Richard Wilhelm (1873-1930) was a sinologist, theologian and missionary. One of his accomplishments was to translate the Tao Te Ching into German (It was then subsequently translated into other languages). He was a personal friend of Carl Jung. He spent more than twenty years in China becoming fluent in Chinese and was a great champion of Oriental thinking in the West.
He recounted a story from his experience living in a village in one of the outer provinces of China. This was recorded by Jung in his “Vision Seminars”.
In one remote place where he was living there developed a terrible drought. As the months went by with no sign of rain people of various faiths took what measures they could to hasten the onset of rain.
He reported, “The Catholics made processions, the Protestants made prayers and the Chinese burnt joss sticks and fired off guns to frighten away the demons of drought.” But all of this was to no avail.
Finally the Chinese said, “We will have to fetch the Rainmaker.”
So they sent an emissary off to an adjoining province and within a week he returned with the Rainmaker. The Rainmaker seemed unimpressive in stature or demeanor. He was a little wizened up old man who carried a bundle with him of a few essentials wrapped up in some canvas.
They politely asked the old man was there anything he required to go about his work, but he wanted nothing but a quiet little house where he might stay for a few days. A little hut was made available to him and for three days he remained locked up inside.
On the fourth day large black clouds rolled in from the north and by late afternoon a heavy snow storm had started blanketing the land with snow to a depth they’d never seen at this time of year. The villagers were elated and talked in awe about the powers of the Rainmaker.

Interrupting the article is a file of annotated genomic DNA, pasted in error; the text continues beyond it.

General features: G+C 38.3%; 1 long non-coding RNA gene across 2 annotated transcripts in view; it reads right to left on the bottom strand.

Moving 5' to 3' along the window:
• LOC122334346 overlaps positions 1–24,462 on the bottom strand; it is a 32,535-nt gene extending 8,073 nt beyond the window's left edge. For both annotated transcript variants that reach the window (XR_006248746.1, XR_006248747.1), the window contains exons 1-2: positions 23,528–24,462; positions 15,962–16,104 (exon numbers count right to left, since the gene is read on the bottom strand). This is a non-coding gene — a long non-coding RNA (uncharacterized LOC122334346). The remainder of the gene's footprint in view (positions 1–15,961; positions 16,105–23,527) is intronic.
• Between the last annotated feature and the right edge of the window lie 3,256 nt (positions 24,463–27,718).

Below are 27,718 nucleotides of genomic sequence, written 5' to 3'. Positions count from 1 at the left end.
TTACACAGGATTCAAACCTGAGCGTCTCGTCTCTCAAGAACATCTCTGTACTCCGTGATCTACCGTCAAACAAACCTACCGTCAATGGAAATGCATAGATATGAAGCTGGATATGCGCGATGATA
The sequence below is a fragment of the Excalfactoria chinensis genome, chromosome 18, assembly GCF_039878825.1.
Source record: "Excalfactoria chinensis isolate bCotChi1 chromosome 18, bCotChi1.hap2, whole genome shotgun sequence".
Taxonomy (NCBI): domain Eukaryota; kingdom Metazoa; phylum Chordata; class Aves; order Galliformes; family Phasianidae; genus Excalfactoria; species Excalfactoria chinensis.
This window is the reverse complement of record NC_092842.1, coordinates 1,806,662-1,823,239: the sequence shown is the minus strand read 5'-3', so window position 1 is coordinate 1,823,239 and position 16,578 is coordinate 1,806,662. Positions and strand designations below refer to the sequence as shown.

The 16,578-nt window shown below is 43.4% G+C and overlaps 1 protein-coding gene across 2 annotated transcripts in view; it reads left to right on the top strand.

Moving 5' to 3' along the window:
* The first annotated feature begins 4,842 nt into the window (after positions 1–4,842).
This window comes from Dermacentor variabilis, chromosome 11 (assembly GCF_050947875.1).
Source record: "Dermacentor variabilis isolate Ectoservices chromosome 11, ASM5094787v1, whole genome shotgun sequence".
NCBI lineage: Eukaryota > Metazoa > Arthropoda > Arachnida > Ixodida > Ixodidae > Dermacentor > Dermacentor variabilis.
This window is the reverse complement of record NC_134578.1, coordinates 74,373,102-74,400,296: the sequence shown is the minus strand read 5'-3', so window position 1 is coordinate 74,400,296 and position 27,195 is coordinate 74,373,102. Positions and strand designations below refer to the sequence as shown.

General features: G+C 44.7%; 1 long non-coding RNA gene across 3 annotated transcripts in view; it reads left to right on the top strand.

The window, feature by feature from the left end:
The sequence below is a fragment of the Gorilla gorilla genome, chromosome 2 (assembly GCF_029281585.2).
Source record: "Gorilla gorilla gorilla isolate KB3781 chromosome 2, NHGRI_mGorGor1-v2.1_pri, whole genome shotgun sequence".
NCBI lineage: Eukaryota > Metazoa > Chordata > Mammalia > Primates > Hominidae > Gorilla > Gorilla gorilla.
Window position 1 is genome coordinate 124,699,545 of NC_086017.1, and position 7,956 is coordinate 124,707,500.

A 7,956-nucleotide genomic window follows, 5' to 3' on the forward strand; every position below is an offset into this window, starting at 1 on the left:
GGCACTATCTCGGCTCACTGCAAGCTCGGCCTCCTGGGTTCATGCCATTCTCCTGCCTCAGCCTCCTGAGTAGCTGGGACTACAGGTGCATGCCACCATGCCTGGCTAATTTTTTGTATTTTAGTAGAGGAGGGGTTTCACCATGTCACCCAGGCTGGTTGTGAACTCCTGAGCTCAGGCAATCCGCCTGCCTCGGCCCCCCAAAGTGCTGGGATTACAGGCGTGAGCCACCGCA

In true rational European fashion, Wilhelm went to enquire of the Rainmaker his method.
“They call you the Rainmaker,” he said. “Will you tell me how you made it snow?”
The little Chinese man said humbly, “I did not make the snow. I am not responsible.”
“But what have you done these three days?”
“Oh, I can explain that. I come from another country where things are in order. Here they are out of order. They are not as they should be by the ordinance of Heaven. Therefore this whole country is not in Tao. Naturally when I arrived in such a place I was by effect also not in order because I am in a disordered country. So I meditated for three days until I was back in Tao and then naturally the rains came!”
Because of our consciousness we have to deal with an “inner world” of mind as well as an “outer world,” of material things. Western thinking often implies (wrongly) that the quality of our “inner world” is greatly impacted by the “outer world.” This little story is turning that notion on its head by proposing that our “inner world” can greatly impact our “outer world”.
Buddhism, Taoism, Vedanta and the practices of the Christian and Sufi Mystics and others are really all about training the mind. When the mind is in order we not only acquire equanimity but we are able to see the world in more helpful ways. Much of human suffering comes from our cravings, desires and attachments. A mind in order can put such things aside. A mind in order is less likely to have its sense of inner well-being impacted by its exterior world. Most of the dysfunctional behaviours we encounter are stimulated not so much from how the world impacts on us but how we interpret its impacts on us – our worldview. A trained mind sees the world in more useful ways. Most significantly a mind in order has a huge positive impact on the world around it.
I don’t know if it can bring rain but, more importantly, it can bring well-being. And isn’t that the goal of all of us?
Again as it is written in the Tao Te Ching,
The sage manages affairs without action
And spreads doctrines without words . . .
By acting without action, all things will be in order.